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theodore M I R A L D I mpa ... editor, publisher, writer. katherine molé mfa ... art director
Thursday, December 24, 2020
Va. Judge David Bernhard Orders Portraits of WHITE Judges REMOVED Before BLACK Man's Trial
A Fairfax County, Virginia, judge has ordered the portraits of White judges to be removed from the court ahead of a Black man’s trial, saying the continued display of the paintings could denote bias.
Fairfax County Circuit Court Judge David Bernhard wrote in an opinion late Monday that only three Black judges had been elected to the Fairfax Circuit Court in history, and that White judges make up 45 of the 47 portraits that line the courtrooms.
“The Court has considered the question of whether it should permit a jury trial to take place in a courtroom gilded with portraits of jurists, particularly when they are overwhelmingly of white individuals peering down on an African American defendant whose liberty is the object of adjudication in this cause,” Judge Bernhard wrote.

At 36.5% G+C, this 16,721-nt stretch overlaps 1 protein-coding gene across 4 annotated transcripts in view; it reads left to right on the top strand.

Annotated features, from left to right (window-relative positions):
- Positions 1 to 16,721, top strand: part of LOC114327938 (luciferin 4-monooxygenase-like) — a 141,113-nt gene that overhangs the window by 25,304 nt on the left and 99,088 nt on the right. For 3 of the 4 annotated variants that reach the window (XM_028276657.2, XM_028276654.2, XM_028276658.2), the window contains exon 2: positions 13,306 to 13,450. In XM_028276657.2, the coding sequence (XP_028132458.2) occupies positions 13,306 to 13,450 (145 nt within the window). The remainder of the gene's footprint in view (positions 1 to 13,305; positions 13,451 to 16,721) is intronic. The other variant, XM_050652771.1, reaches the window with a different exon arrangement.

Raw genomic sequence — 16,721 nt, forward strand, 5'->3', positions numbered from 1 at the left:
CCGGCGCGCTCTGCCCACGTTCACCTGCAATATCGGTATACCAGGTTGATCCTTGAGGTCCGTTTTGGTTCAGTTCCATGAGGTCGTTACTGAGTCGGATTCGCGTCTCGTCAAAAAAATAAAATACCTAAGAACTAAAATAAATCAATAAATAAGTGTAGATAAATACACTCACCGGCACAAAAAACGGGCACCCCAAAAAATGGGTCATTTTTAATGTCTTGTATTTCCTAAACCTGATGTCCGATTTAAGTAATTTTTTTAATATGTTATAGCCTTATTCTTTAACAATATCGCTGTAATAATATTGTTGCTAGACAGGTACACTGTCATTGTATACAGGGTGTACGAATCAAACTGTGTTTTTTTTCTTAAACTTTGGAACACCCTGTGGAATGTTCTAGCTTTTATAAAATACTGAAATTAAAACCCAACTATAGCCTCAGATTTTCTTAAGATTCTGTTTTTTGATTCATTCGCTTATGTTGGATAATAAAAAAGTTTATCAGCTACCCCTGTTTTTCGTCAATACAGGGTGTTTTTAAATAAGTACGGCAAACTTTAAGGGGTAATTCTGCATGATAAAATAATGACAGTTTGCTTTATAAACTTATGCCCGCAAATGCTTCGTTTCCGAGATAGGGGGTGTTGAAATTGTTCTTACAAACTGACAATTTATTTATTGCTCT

“… the Court is concerned the portraits may serve as unintended but implicit symbols that suggest the courtroom may be a place historically administered by whites for whites, and that thus others are of a lesser standing in the dispensing of justice,” he continued. “The Defendant’s constitutional right to a fair jury trial stands paramount over the countervailing interest of paying homage to the tradition of adorning courtrooms with portraits that honor past jurists.”
The ruling follows a request to remove the portraits contained in a motion from Terrance Shipp Jr., who is scheduled to stand trial Jan. 4 on charges of eluding police, assaulting a police officer and other counts, The Washington Post reported.
Bryan Kennedy, Mr. Shipp’s attorney, said in a statement that Virginia’s legal system has a long history of racial bias.
“Too often, the actors in the system do not look like the people who are swept up into it,” Mr. Kennedy said. “This ruling is a start to ensure the optics in our courtrooms are more consistent with justice, but more work is needed to improve the substance as well as the appearance of justice.”